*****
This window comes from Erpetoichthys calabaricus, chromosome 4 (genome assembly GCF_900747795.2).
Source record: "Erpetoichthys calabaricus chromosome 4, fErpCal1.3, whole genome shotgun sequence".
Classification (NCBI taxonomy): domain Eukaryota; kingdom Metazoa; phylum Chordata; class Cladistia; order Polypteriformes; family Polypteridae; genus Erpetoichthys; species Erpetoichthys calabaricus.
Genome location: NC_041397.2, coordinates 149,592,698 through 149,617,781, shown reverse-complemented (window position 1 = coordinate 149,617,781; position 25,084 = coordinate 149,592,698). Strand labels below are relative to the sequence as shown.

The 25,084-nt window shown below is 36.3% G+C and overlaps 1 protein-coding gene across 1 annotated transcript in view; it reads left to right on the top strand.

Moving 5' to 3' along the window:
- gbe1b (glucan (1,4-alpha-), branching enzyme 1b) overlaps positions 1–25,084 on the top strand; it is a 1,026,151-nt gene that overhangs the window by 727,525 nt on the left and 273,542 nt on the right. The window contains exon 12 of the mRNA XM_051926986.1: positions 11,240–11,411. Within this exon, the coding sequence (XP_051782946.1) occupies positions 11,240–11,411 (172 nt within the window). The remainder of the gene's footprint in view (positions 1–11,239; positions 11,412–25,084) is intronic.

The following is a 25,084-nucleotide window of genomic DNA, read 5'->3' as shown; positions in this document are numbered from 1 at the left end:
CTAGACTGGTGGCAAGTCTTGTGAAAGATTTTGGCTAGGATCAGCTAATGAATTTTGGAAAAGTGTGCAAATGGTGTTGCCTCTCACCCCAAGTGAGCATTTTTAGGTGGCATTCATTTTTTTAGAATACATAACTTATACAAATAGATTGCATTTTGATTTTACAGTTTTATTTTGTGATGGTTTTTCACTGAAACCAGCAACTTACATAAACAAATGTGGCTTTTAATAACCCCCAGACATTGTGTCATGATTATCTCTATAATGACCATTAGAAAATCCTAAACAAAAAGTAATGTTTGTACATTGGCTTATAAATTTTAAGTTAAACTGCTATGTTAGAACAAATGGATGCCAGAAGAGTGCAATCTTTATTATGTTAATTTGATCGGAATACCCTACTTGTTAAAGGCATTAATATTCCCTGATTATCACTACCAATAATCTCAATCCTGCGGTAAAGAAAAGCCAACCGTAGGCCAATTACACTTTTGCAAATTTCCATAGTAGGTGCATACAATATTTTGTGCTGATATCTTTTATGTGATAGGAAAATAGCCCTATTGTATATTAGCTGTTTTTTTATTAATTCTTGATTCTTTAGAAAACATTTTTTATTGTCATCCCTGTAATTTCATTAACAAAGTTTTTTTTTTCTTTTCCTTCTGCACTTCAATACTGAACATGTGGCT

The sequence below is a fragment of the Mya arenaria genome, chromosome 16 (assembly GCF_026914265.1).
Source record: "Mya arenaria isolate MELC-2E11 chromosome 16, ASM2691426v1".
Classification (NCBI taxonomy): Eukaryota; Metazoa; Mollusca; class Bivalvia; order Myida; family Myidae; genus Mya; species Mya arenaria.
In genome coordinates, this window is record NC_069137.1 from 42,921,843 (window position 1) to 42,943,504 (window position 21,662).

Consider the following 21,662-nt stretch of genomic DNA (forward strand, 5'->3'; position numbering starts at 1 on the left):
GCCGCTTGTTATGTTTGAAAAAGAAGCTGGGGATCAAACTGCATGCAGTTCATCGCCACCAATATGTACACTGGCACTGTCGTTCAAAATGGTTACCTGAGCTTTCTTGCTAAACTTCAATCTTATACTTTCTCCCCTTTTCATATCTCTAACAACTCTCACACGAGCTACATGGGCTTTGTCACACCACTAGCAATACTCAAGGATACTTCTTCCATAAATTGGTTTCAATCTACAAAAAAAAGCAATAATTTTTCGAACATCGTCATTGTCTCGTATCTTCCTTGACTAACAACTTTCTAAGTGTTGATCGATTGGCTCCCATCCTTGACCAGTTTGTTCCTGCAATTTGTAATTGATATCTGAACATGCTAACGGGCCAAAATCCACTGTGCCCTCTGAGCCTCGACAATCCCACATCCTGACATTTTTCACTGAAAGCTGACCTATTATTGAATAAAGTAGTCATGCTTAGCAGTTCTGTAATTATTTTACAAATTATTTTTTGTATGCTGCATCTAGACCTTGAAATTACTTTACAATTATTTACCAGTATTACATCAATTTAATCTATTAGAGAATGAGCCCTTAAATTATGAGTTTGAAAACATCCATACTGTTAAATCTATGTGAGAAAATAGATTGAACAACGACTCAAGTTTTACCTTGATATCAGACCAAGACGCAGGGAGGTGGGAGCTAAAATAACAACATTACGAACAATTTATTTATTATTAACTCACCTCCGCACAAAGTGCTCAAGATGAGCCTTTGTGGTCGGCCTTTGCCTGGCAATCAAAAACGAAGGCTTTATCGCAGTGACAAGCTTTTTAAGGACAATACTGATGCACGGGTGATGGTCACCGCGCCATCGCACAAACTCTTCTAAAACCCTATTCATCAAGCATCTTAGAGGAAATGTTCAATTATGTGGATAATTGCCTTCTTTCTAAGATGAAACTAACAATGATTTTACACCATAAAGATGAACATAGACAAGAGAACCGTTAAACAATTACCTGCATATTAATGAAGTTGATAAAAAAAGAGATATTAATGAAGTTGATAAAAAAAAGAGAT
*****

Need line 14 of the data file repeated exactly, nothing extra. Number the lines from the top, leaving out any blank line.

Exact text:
Consider the following 21,662-nt stretch of genomic DNA (forward strand, 5'->3'; position numbering starts at 1 on the left):